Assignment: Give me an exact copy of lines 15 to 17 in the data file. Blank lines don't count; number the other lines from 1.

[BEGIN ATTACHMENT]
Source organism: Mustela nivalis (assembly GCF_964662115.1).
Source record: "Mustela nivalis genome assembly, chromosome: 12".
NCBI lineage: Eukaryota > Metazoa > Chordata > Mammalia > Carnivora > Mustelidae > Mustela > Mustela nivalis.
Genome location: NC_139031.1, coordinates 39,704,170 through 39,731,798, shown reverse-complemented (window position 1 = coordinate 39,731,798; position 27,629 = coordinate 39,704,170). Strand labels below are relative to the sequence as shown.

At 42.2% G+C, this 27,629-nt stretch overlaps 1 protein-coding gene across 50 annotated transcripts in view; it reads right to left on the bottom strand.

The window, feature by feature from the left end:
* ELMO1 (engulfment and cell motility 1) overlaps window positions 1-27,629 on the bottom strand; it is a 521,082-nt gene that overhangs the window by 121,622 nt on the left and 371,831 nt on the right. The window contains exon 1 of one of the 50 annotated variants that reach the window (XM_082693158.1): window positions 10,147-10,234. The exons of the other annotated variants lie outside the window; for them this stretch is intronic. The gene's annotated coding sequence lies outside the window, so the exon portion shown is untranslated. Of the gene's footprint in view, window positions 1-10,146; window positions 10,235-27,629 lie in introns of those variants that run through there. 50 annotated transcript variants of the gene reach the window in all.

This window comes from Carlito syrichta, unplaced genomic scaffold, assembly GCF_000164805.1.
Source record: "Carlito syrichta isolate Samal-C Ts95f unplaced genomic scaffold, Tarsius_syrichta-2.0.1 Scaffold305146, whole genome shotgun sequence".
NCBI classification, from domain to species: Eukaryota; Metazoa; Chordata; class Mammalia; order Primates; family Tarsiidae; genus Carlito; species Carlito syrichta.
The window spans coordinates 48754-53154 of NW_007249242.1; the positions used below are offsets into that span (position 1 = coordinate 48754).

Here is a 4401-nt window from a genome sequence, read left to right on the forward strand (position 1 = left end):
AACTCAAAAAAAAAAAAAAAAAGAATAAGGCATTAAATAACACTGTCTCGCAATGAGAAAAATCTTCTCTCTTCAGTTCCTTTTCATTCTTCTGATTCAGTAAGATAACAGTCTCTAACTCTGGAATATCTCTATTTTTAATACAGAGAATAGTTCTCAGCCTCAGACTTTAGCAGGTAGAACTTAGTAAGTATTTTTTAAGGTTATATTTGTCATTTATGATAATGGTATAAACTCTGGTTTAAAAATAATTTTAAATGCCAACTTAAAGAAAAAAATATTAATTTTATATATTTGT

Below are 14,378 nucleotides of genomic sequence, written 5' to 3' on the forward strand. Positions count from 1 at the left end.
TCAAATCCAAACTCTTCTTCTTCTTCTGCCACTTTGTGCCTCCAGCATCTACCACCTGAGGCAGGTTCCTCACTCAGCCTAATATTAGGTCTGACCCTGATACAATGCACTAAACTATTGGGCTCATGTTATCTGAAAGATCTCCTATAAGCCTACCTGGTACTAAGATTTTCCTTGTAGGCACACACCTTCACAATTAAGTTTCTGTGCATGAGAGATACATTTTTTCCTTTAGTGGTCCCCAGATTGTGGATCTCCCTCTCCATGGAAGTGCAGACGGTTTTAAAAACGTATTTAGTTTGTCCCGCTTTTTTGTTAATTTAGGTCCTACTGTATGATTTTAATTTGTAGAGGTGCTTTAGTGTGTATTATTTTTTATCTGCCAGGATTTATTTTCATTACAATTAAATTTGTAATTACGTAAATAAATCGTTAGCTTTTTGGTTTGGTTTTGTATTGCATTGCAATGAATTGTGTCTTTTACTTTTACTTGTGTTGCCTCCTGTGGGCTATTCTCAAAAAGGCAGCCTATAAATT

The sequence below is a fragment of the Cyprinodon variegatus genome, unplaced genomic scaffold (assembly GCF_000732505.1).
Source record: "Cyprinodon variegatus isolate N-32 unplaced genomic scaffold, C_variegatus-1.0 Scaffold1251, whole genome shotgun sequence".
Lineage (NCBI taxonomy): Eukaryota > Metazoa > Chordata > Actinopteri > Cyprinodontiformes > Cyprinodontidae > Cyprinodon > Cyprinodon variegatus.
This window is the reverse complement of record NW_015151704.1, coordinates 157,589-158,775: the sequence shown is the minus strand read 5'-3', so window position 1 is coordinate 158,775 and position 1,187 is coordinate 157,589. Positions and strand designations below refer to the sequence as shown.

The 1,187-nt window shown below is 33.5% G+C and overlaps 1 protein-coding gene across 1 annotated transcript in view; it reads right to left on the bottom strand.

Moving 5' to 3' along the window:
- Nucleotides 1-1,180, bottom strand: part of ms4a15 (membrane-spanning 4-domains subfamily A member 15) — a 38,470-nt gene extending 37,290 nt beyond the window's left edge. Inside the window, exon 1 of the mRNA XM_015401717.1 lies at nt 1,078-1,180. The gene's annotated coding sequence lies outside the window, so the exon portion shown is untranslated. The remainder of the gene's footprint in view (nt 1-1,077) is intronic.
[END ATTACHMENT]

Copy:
TCAAATCCAAACTCTTCTTCTTCTTCTGCCACTTTGTGCCTCCAGCATCTACCACCTGAGGCAGGTTCCTCACTCAGCCTAATATTAGGTCTGACCCTGATACAATGCACTAAACTATTGGGCTCATGTTATCTGAAAGATCTCCTATAAGCCTACCTGGTACTAAGATTTTCCTTGTAGGCACACACCTTCACAATTAAGTTTCTGTGCATGAGAGATACATTTTTTCCTTTAGTGGTCCCCAGATTGTGGATCTCCCTCTCCATGGAAGTGCAGACGGTTTTAAAAACGTATTTAGTTTGTCCCGCTTTTTTGTTAATTTAGGTCCTACTGTATGATTTTAATTTGTAGAGGTGCTTTAGTGTGTATTATTTTTTATCTGCCAGGATTTATTTTCATTACAATTAAATTTGTAATTACGTAAATAAATCGTTAGCTTTTTGGTTTGGTTTTGTATTGCATTGCAATGAATTGTGTCTTTTACTTTTACTTGTGTTGCCTCCTGTGGGCTATTCTCAAAAAGGCAGCCTATAAATT

The sequence below is a fragment of the Cyprinodon variegatus genome, unplaced genomic scaffold (assembly GCF_000732505.1).
Source record: "Cyprinodon variegatus isolate N-32 unplaced genomic scaffold, C_variegatus-1.0 Scaffold1251, whole genome shotgun sequence".